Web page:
From Tench Coxe1
Treasury Department, Revenue Office, July 8, 1794. “A few days after the receipt of your letter of the 6 of April, requesting me to act temporarily in the War business of the Treasury,2 I found that little reliance was to be placed upon a cheap or even a certain supply of Gun powder within the United States. I was unable to get any good house to make a contract for 300 Tons which you authorized me to attempt, so as to leave an opportunity of ordering it from Europe.… In consequence I understood verbally that you had order’d 100 tons of salt petre to be imported.3 I beg leave to remind you that an impossibility to procure it here still continues and that it is likely to continue. Mr. Francis4 has not been able to procure even the balance of 93 Tons of the former orders for Salt Petre to him given in 1793.…”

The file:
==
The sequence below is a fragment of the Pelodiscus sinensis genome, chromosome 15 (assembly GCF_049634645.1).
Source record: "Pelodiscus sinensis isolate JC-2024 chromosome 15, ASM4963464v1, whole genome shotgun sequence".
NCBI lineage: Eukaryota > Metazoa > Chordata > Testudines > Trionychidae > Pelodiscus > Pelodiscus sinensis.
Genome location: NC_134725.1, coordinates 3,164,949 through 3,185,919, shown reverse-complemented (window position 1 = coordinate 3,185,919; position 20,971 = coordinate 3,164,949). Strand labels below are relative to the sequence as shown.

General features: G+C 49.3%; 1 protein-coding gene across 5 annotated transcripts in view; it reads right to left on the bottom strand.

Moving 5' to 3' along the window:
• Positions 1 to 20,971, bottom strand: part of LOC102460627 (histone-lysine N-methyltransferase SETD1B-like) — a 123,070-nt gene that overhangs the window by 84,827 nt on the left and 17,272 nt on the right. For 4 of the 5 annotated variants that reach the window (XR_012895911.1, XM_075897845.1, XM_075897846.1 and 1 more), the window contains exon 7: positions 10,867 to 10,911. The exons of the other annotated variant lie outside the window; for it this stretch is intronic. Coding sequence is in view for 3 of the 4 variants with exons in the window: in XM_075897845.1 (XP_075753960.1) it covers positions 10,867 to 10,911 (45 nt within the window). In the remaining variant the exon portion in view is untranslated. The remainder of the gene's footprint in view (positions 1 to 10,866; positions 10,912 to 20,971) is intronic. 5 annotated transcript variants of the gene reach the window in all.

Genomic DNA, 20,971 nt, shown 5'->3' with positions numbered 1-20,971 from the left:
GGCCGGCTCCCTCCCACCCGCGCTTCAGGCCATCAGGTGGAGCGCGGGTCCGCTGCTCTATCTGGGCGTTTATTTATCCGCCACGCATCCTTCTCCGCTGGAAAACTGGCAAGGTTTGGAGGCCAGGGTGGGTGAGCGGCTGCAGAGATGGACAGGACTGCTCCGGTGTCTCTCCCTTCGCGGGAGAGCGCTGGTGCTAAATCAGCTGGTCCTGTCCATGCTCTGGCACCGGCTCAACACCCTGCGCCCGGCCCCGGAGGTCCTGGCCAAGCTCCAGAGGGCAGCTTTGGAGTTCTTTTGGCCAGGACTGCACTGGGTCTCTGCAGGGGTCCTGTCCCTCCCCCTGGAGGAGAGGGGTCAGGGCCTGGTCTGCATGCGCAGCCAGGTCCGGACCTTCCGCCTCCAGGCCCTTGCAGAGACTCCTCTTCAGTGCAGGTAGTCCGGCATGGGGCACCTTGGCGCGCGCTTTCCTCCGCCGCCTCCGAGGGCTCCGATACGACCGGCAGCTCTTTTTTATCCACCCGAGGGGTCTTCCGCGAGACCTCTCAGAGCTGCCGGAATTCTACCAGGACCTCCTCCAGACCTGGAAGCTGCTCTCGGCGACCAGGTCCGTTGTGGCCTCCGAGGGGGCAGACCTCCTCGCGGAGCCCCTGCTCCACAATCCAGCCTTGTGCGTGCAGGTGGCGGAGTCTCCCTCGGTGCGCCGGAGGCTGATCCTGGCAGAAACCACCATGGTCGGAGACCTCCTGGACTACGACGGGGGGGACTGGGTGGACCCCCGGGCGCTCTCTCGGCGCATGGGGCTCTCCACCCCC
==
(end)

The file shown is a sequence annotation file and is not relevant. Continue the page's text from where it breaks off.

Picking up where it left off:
LC, RG 75, Letters of Tench Coxe, Commissioner of the Revenue, Relating to the Procurement of Military, Naval, and Indian Supplies, National Archives.
2. Letter not found. Presumably Coxe is referring to H’s letter of April 4, 1794, which has not been found.
4. Tench Francis.